I agree that Germany is a model democracy and that the viewpoint she represents must win out for Europe to thrive. If the southern model prevails with their curious economics it will be a disaster for the world.

  8. Amanda
    Posted November 29, 2011 at 7:55 am | Permalink

    But, there was a German demos – there isn’t an European one. East Germany was given the opportunity for democracy it’s people had fought for. The EU is wanting to destroy democracy. Printing money, and bond buying, doesn’t get rid of these fundermental issues.

    On top of this, whilst the Chinese resource strip Africa, the EU wants to give more money too offset the scam of ‘climate change’ !! So there’s more of our money down the drain.

    Truly, the world has gone mad. If the EU was a dog you would shoot it to stop it causing any more harm, to any more people. Alternatively, maybe a move to Asia may be sensible.

    • Mike Stallard
      Posted November 29, 2011 at 10:12 am | Permalink

      Three of my (grown up) children have already moved there.

      They are, all three, richer and better off than they could have dreamed.

      • outsider
        Posted November 30, 2011 at 4:32 am | Permalink

        Bernie Ecclestone, aged 81, says: “I think Europe is finished. It will be a good place for tourism but little else. Europe is a thing of the past.”
        He is not stupid. As so often from this gentleman, I fancy it is a challenge rather than a final verdict. One hopes a few politicians will take him as seriously as the folks at Silverstone did.

  9. Javelin
    Posted November 29, 2011 at 8:01 am | Permalink

    It is an agonising psychological journey, even more than a political or economic one.

    I think the EZ is clinging to the implicit rhetoric of Germany “the fatherland” – it can only offer scant protection against the debts run up by it’s “children”. Talk about the “Bank of Mum and Dad”!! – but when we look at the books Germany does not have a big enough balance. Since 2005 it’s debt has gone from 50% to 80% of GDP today. Germany is not in the vanguard of fiscal discipline it is in the wake of fiscal obesity. The markets and the anti Germans in the PIIGS will wake up to this and call Germany out on this.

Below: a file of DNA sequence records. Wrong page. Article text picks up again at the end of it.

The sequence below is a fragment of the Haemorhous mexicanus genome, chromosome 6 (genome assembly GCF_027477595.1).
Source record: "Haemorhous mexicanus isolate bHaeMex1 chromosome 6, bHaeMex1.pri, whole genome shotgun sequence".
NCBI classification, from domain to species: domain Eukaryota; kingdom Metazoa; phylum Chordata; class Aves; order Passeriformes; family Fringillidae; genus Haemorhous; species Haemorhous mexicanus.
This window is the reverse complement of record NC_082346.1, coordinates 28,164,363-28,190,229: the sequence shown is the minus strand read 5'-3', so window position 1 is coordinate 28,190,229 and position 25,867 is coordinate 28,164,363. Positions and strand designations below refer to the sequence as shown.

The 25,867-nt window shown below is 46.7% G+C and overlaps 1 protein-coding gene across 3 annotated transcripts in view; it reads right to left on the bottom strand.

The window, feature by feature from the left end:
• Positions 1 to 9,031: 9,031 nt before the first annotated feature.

last year I predicted a 1% growth in the Uk and only slightly more next year (I writing automated trading software so prediction is my job). Publically I got it wrong. But the reality was based my estimates of the 2.5% splurge before the election giving a 0.1% growth. I didn’t follow through on my maths. Everybody was predicting continued growth. Well following through on my maths – and staying relative to the economic cycle – the UK I’d running a 7% deficit that to me means 7% has to come off GDP (

  10. Robert K
    Posted November 29, 2011 at 8:34 am | Permalink

    And now to the nub of it. In this morning’s FT, Gideon Rachman poses this question: “Could things go bad again? I mean really bad – Great Depression bad, world war bad? The kind of cataclysmic event my generation has learned to think belongs only in the history books.” Rachman quotes President Sarkozy of France who cautioned recently: “If the euro explodes, Europe would explode. It’s the guarantee of peace in a continent where there were terrible wars.”
    It’s a stunning conclusion from the euro-elite – that if a currency that never needed to exist – apart from to cement the status of the eurocracracy – fails, then we will plummet into war. I don’t actually disagree with Sarkozy in terms of the dangers the euro has created. Where we part company is this – he sees it as the solution to the problem, whereas to me it is the problem incarnate.

    • REPay
      Posted November 29, 2011 at 5:52 pm | Permalink

      there is this lazy idea rgularly trotted out on the continent and the Guardian/BBC that the EU is the guarantor of peace. I think that peace has been achieved by having a genuinely more democratic Europe and Germany having become a model democracy. Democracy is the glue…not the EU which seems to chafe against the state polities that comprise it and which they try to supplant whenever possible.

  11. Posted November 29, 2011 at 8:38 am | Permalink

    The answer must me “No” to both power and money.
    Any attempt by Germany to wield power will be resented in those European countries which were occupied by Germany during the last World War. Our politicians may want to forgive and forget, but remember, we weren’t occupied, and there is less tendency for the people in other European countries to forgive so easily. Remember, the Irish won’t forget what Cromwell did, and that was some 35o years ago, why should the people of many European countries forgive the Germans for what happened a mere 65 or so years ago?
    On money, as Germany is having to borrow on the money markets to meet its ongoing requirements, and at their last bond auction only just over half was sold. Hardly a good omen.
    We have a problem with our British relationship with the EU, a large part of the population want to get out, but a majority of the politicians want to stay in. One suspects that, similarly, the politicians in many EU countries want to cozy-up to Germany, but the majority of their people want to do the exact opposite.

  12. oldtimer
    Posted November 29, 2011 at 9:23 am | Permalink